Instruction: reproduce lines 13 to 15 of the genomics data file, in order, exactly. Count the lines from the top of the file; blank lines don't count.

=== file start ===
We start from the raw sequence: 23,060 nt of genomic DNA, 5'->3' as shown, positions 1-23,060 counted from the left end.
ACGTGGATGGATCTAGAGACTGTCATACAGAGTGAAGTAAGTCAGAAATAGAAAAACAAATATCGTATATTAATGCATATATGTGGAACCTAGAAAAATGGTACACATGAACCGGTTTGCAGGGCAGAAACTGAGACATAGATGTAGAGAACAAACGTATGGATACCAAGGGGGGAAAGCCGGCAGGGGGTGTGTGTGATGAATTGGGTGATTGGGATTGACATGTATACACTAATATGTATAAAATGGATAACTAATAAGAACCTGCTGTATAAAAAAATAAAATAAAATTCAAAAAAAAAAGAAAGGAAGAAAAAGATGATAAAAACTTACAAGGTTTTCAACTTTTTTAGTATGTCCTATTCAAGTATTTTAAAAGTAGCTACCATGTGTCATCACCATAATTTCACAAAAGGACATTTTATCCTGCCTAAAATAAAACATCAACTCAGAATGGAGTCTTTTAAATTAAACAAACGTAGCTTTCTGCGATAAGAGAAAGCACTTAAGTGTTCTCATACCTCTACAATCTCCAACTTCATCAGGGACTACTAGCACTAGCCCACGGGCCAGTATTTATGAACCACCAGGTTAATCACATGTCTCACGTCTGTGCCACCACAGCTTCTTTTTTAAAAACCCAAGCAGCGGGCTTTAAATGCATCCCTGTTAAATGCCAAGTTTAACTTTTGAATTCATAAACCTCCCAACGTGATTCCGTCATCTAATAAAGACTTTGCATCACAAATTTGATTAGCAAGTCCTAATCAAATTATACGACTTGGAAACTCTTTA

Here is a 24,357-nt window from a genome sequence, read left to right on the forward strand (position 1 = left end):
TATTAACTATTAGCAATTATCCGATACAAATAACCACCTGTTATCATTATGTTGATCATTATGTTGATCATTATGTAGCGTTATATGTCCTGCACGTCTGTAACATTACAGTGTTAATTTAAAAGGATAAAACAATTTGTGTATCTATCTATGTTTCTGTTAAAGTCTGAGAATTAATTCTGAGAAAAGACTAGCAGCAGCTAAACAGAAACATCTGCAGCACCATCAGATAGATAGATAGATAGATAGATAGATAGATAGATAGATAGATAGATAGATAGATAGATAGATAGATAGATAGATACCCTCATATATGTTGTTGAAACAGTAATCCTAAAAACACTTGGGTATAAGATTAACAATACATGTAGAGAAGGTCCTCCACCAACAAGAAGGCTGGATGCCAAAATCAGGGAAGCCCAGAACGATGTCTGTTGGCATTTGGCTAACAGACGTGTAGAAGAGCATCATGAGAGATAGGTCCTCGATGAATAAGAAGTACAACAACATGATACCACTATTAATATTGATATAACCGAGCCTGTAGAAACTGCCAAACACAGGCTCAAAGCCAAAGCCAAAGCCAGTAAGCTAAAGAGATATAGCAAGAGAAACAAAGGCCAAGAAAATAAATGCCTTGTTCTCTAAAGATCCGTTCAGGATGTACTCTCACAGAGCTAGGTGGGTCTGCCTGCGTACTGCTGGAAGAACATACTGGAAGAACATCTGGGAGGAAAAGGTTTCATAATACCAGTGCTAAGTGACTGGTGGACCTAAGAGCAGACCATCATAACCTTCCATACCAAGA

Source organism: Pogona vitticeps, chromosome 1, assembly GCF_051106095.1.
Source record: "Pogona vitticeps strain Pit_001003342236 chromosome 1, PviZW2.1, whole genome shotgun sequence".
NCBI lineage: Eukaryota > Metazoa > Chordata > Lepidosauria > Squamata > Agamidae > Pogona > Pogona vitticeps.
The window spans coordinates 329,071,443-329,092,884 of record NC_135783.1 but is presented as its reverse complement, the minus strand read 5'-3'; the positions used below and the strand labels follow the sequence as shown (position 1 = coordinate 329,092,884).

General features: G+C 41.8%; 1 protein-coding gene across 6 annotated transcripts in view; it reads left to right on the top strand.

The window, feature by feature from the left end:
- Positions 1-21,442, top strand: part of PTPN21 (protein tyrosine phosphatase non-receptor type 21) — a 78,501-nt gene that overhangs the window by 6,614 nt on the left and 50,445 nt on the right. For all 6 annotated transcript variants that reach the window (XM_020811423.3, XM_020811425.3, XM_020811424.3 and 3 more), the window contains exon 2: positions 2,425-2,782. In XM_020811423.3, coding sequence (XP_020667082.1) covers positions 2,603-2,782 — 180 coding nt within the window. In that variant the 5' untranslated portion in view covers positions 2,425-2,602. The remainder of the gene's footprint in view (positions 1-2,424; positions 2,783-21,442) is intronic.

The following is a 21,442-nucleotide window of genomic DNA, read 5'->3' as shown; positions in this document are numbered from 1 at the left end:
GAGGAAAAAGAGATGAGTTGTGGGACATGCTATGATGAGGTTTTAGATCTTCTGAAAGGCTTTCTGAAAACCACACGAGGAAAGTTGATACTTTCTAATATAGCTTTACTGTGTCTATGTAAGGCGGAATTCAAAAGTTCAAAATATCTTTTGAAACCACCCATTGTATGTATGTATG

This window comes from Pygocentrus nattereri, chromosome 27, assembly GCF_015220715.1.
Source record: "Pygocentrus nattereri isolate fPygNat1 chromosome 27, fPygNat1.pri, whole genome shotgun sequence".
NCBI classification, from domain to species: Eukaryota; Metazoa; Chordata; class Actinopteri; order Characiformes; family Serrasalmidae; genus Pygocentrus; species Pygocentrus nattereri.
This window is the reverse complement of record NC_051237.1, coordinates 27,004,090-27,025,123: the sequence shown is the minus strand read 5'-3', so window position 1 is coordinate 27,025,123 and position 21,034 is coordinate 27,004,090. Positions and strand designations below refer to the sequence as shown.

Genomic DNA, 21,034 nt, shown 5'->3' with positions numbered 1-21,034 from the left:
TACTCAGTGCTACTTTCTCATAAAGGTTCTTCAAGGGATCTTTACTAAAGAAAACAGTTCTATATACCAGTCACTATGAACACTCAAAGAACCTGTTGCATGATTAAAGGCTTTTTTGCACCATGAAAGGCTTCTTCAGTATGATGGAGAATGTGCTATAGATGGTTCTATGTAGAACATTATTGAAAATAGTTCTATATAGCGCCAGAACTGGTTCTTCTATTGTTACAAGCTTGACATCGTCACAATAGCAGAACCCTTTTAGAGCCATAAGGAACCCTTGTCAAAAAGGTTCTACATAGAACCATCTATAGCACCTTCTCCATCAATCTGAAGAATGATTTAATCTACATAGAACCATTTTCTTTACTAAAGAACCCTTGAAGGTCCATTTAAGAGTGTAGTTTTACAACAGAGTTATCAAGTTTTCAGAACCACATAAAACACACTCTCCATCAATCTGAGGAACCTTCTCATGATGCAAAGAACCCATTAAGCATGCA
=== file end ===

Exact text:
GAGGAAAAAGAGATGAGTTGTGGGACATGCTATGATGAGGTTTTAGATCTTCTGAAAGGCTTTCTGAAAACCACACGAGGAAAGTTGATACTTTCTAATATAGCTTTACTGTGTCTATGTAAGGCGGAATTCAAAAGTTCAAAATATCTTTTGAAACCACCCATTGTATGTATGTATG

This window comes from Pygocentrus nattereri, chromosome 27, assembly GCF_015220715.1.
Source record: "Pygocentrus nattereri isolate fPygNat1 chromosome 27, fPygNat1.pri, whole genome shotgun sequence".